Bio: Jill Rohlfs is a first year Nutrition and Dietetics student at Rowan University in New Jersey. She is a vegan that follows a plant-based diet and enjoys distance running, practicing yoga, trying out new recipes, and spending time with her family when she is not studying or working. Jill is working towards a BS in Nutrition and Dietetics and a MS in Nutrition as she hopes to become a Registered Dietitian.
Before defining mindful eating, it is useful to know what mindfulness is. Mindfulness is defined as deliberately paying attention, without judgement, to all internal processes as well as your environment.1 To be mindful is to be aware of your current mental, physical, and emotional state during each moment.1
What is mindful eating?
Knowing what mindfulness is useful when defining mindful eating. Mindful eating is being aware, both physically and emotionally, of what and why you are eating.2 Mindful eating also means bringing awareness to the opportunities that food preparation and consumption presents, choosing to eat food that is pleasurable as well as nourishing, acknowledging positive and negative responses to food.1 Most importantly, mindful eating is listening to your body’s hunger and satiety cues and allowing yourself to make mindful decisions regarding when to begin and stop eating.1 It makes sense that mindful eating is being studied and discussed more and more as the number of people with diseases of excess, especially obesity, are increasing. The prevalence of obesity in adults 20 years or older has more than doubled from 1960 to 2010.3 It is likely that because of this increase, people are becoming more interested in mindful eating.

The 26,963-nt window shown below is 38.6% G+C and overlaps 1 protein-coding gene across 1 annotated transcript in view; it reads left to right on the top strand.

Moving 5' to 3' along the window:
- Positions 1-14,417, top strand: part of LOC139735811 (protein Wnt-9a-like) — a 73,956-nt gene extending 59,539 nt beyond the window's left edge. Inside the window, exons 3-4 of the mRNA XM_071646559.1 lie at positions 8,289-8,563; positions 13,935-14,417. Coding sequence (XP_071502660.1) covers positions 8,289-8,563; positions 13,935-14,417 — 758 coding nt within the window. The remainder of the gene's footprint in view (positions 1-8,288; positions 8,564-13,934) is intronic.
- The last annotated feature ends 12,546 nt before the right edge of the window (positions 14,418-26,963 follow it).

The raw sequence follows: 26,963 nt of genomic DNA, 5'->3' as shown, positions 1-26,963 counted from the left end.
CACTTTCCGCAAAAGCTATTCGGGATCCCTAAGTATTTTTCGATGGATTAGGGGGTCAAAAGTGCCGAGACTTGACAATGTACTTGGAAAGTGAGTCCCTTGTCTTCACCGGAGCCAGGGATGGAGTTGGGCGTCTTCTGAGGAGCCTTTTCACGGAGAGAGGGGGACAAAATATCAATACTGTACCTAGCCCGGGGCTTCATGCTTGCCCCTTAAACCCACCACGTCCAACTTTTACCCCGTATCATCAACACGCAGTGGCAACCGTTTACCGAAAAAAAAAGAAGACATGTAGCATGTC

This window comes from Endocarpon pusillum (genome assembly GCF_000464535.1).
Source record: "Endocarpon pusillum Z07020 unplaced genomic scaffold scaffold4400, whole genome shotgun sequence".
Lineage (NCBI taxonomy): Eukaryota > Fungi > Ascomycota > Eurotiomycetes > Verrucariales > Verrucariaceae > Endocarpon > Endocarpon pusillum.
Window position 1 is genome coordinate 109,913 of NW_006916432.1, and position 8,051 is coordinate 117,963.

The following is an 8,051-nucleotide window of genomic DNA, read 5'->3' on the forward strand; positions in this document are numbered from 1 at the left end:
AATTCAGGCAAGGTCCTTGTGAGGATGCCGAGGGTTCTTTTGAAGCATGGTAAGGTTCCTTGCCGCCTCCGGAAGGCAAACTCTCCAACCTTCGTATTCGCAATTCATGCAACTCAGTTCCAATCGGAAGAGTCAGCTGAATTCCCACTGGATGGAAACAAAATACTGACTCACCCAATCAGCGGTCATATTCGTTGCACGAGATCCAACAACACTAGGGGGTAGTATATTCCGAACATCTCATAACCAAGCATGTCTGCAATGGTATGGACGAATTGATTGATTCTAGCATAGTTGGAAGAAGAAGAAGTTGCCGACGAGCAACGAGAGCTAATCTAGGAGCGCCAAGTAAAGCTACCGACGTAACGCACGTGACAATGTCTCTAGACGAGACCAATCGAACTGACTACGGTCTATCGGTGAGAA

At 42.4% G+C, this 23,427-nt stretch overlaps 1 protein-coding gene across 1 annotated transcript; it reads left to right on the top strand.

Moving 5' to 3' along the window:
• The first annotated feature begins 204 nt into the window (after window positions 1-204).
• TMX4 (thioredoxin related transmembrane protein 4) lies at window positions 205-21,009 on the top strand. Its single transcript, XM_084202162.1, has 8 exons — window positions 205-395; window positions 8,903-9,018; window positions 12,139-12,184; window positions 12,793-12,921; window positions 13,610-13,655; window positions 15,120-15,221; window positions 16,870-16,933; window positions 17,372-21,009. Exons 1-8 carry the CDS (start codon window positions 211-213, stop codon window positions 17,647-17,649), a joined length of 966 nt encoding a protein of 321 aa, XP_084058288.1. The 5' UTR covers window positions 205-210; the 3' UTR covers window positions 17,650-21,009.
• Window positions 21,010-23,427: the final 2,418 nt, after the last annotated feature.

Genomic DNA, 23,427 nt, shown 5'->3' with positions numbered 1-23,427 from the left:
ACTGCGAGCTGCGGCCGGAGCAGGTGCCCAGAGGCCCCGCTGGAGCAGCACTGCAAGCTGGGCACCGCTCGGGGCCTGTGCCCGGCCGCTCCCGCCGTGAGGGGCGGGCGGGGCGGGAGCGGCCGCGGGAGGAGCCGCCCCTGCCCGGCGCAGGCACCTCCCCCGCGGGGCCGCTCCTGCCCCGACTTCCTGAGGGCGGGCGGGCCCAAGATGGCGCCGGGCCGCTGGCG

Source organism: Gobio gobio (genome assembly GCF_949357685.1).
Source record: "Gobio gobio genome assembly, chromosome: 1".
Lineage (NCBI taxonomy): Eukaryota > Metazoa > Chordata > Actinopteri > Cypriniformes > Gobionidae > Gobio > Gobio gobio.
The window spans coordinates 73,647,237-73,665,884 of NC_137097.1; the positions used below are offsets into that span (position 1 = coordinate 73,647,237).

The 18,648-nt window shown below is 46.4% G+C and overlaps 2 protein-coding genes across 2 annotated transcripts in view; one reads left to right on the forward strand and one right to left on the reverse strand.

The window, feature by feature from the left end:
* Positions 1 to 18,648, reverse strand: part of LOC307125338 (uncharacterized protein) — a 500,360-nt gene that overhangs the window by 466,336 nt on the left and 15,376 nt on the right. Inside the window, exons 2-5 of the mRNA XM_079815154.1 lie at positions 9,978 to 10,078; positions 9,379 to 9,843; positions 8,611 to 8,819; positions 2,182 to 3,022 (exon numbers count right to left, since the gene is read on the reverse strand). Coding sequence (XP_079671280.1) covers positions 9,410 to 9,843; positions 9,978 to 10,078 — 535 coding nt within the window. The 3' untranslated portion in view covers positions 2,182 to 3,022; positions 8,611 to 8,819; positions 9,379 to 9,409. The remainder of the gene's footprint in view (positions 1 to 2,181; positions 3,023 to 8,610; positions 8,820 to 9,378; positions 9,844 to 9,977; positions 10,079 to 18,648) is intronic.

While it is easy to define what mindful eating is, it is harder to imagine what mindful eating looks like. A person who eats mindfully understands that there is not one way to experience food and accepts their individual experiences with eating.1 Additionally, he/she understands that their relationship and experiences with food and eating can change over-time.1 Knowledge and the ability to reflect on the effects of mindful eating versus mindless eating on both the individual and on their environment is also a part of mindful eating.1 While mindful eating is unique to every individual, these are some of the characteristics of a person who eats mindfully provided by The Center for Mindful Eating. It is important to recognize that mindful eating is a lifestyle, not a traditional diet.
What are the benefits of mindful eating?
Many people use mindful eating as a way to lose and maintain weight. Because mindful eating is a lifestyle and not a diet, there is more potential for the changes in weight to be permanent.4 This is especially true because mindful eating isn’t centralized around restricting and starving, but it focuses on making reasonable, long-term changes in lifestyle.4 It is well-known that Americans are exposed to a variety of drastically different diets and most of those diets are not successful long-term. When someone goes on a popular diet, it is likely that their weight will fluctuate drastically during their experience. When someone adopts mindful eating habits, it is more likely that their weight will decrease and be maintained more easily.
Overweight and obese individuals are likely victims of the dieting culture in America. By determining why food choices are made and educating people to make better choices, they will be more likely to incorporate healthy eating into their lifestyle.2 After participating in a mindful eating intervention lasting six weeks that included: weekly two hour classes, mindful meditation, mindful eating, and group discussions, ten obese patients lost a significant amount of weight as well as a lower BMI score.6